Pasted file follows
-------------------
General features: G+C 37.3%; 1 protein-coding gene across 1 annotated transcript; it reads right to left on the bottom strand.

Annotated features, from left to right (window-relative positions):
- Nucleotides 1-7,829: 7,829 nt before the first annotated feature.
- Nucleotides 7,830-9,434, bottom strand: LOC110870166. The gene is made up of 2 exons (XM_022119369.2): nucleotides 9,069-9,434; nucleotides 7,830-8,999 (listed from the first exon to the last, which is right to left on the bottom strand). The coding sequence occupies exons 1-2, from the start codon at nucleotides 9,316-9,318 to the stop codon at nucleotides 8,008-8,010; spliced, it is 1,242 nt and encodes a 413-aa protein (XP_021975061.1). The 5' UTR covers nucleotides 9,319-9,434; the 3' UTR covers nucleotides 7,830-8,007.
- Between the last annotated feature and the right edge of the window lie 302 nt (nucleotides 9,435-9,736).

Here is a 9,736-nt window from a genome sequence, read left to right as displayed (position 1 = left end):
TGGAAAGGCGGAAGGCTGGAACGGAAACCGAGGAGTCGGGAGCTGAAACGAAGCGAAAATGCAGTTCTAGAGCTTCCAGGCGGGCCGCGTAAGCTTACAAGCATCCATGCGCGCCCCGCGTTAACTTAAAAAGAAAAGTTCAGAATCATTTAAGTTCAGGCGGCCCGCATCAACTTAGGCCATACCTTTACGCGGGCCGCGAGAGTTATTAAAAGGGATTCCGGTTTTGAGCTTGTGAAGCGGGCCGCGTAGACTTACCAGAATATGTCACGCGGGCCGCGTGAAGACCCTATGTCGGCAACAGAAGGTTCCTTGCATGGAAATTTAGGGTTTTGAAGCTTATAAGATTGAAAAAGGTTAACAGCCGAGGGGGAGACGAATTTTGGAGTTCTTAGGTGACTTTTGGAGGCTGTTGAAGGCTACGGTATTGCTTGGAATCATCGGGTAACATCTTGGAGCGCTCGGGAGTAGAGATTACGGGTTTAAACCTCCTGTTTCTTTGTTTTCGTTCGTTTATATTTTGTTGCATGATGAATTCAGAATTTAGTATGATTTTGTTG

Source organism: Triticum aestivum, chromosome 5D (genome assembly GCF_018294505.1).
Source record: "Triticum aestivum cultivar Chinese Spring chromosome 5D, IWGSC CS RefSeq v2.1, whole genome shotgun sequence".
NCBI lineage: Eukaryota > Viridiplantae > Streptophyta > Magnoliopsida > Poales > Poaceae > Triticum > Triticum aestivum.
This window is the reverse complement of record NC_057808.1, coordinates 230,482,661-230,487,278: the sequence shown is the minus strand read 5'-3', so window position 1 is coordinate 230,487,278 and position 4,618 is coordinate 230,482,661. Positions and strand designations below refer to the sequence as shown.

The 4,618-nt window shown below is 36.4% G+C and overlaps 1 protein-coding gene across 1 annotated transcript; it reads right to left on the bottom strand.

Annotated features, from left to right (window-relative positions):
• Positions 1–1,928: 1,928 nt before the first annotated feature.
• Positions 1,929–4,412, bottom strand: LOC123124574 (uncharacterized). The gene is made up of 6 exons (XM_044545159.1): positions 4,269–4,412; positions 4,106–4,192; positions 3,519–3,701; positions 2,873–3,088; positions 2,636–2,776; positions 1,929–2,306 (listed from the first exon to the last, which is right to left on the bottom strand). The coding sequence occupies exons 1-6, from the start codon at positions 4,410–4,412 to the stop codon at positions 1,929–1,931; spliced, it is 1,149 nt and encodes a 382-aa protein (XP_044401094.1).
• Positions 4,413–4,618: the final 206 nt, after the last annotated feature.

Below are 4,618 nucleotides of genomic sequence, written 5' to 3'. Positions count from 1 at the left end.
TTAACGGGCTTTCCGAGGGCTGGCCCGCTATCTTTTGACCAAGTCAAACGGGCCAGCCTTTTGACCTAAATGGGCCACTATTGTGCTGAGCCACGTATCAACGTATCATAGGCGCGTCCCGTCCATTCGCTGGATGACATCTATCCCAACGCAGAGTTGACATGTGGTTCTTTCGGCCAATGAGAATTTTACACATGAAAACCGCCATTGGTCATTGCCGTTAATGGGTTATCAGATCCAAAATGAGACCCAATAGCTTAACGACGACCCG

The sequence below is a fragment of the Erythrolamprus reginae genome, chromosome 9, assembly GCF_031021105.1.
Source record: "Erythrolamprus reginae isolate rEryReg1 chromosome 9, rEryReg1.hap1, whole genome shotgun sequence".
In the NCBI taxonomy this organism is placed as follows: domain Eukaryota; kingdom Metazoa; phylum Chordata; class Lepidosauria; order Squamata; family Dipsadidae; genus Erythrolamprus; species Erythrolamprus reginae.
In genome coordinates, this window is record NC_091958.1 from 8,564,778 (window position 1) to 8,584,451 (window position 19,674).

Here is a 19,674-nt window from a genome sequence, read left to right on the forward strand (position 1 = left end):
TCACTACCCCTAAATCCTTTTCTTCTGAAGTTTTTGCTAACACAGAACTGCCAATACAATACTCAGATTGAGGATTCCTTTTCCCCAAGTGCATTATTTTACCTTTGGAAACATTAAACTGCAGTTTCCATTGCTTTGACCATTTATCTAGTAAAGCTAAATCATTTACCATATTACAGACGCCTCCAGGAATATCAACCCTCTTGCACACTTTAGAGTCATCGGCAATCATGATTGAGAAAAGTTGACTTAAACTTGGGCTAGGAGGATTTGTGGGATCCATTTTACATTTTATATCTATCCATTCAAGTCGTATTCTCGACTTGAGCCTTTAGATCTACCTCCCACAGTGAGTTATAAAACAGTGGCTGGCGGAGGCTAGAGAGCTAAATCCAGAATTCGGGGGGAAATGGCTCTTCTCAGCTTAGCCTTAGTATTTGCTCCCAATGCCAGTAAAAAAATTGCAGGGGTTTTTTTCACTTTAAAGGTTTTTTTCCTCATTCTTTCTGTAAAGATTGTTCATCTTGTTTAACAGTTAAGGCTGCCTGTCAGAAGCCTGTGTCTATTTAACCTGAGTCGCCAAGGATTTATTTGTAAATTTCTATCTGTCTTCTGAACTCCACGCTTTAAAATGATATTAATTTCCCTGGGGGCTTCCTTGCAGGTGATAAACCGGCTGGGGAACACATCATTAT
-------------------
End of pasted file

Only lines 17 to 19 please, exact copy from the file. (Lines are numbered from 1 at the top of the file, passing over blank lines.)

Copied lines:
Below are 4,618 nucleotides of genomic sequence, written 5' to 3'. Positions count from 1 at the left end.
TTAACGGGCTTTCCGAGGGCTGGCCCGCTATCTTTTGACCAAGTCAAACGGGCCAGCCTTTTGACCTAAATGGGCCACTATTGTGCTGAGCCACGTATCAACGTATCATAGGCGCGTCCCGTCCATTCGCTGGATGACATCTATCCCAACGCAGAGTTGACATGTGGTTCTTTCGGCCAATGAGAATTTTACACATGAAAACCGCCATTGGTCATTGCCGTTAATGGGTTATCAGATCCAAAATGAGACCCAATAGCTTAACGACGACCCG

The sequence below is a fragment of the Erythrolamprus reginae genome, chromosome 9, assembly GCF_031021105.1.